Thursday, April 15, 2010

What is the best place for a candidate to be on the ballot paper?

I grew up with the idea that it is best to come first on the ballot paper, but research being presented todaya paper being given at the British Psychological Society's Annual Conference suggests this may not be the case.

Dr Andy Johnson of Coventry University is presenting preliminary findings of his research into whether position of a candidate’s name on a ballot paper can influence people’s voting.

In his study 720 students took part in a mock election. They were asked to vote for one ‘candidate’ on a ballot paper of six candidates. Each candidate was represented by a meaningless three-letter code. Each code was presented at each of the six positions an equal number of times, across all the ballot papers.

The results showed voters avoided candidates at the top and bottom of the paper. More votes were cast for the candidates midway down the ballot paper.

Dr Johnson said:
“I started this study after the European elections last June when the ballot paper in my area had around 10 different political parties on it. Although there has been some research in this field, I wanted to explore if position on the ballot paper makes a difference to how people vote irrespective of political affiliation. I’m doing further research using names of real political parties and hope to present some of these findings at the conference”.
This is preliminary research and it is important to note that the "election" involved , with no further information about why someone should or shouldn’t put a cross next to the code. It was purely about those codes' position on the paper.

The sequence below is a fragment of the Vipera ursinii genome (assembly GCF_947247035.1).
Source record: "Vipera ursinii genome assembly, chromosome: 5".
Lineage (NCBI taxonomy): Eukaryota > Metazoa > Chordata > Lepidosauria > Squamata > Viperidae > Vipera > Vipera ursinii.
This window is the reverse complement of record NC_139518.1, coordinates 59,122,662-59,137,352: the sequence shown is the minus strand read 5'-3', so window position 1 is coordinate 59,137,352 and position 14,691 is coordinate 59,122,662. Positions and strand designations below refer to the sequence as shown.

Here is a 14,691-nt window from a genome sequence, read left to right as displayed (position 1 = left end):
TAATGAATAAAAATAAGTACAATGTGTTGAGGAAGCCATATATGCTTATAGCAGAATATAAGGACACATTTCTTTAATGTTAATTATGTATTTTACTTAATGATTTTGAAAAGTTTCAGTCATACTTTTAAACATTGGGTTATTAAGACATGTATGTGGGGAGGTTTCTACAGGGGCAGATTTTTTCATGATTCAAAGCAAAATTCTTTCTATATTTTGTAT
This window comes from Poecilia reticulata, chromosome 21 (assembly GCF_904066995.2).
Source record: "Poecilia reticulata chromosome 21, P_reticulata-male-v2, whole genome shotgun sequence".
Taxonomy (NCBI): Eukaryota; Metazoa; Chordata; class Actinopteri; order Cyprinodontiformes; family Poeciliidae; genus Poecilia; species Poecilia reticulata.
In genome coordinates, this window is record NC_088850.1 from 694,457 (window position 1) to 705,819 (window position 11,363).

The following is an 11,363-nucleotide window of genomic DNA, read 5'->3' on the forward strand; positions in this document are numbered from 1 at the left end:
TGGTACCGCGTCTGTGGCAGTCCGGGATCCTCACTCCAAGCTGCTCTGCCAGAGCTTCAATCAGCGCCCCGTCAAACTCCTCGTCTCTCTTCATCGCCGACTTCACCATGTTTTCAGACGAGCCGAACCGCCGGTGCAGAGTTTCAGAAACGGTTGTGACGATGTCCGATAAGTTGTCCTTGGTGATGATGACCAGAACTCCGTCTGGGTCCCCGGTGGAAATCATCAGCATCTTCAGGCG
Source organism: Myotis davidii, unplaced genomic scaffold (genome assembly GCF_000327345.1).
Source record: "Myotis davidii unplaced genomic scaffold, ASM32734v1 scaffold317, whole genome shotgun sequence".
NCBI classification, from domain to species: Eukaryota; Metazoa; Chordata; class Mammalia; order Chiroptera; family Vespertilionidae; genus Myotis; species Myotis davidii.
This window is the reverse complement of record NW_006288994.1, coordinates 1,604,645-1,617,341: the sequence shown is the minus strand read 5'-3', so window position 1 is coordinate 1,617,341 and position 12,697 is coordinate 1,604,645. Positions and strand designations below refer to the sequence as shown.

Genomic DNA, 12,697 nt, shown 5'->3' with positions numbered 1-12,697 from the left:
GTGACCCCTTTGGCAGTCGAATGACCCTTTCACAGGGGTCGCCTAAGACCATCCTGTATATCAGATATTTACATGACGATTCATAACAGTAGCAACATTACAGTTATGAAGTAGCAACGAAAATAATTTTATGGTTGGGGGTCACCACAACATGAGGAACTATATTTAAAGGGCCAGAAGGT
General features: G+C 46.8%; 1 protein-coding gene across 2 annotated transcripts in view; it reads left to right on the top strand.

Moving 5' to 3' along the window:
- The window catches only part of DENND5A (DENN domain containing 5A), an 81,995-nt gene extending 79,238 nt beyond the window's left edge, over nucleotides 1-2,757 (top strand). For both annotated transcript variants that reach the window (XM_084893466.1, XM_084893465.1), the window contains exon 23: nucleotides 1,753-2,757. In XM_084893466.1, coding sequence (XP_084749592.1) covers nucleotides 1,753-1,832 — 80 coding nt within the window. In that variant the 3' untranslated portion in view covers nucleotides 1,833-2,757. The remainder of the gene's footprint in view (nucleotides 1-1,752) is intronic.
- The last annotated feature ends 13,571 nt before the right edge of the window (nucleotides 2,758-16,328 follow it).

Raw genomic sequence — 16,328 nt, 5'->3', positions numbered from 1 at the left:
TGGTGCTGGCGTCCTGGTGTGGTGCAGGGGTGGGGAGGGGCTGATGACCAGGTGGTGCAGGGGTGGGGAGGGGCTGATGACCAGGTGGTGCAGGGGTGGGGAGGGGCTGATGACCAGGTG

Still, I had better take this opportunity to wish Andrew Aalders-Dunthorne all the best in Suffolk Central and Ipswich North.


Mark Pack said...

Curious that these results seem to be so counter to the analyses that have been done of actual election results and whether ballot ordering makes a difference. (Conclusion: yes, being top of the paper gives a bonus.)

Did the paper give any idea of possible reasons as to why the previous research could be wrong?

dreamingspire said...

Given the recent advances in printing technology, the ballot papers should be printed with all possible permutations. With 6 candidates that I think means 240 different versions. Each paper printed having a different arrangement from the one before it and the one after it.

crewegwyn said...

dreamingspire :-

would make the count interesting !!

Radders said...

I wonder what the impact is on multi-member elections where you have multiple Xs?
I remember my mum's parish election where she was 13th on the paper (of 15) with 12 to be elected.
A significant chunk of voters used their Xs for the top 12.

dreamingspire said...

@crewegwyn: its time that we had electronic counting machines...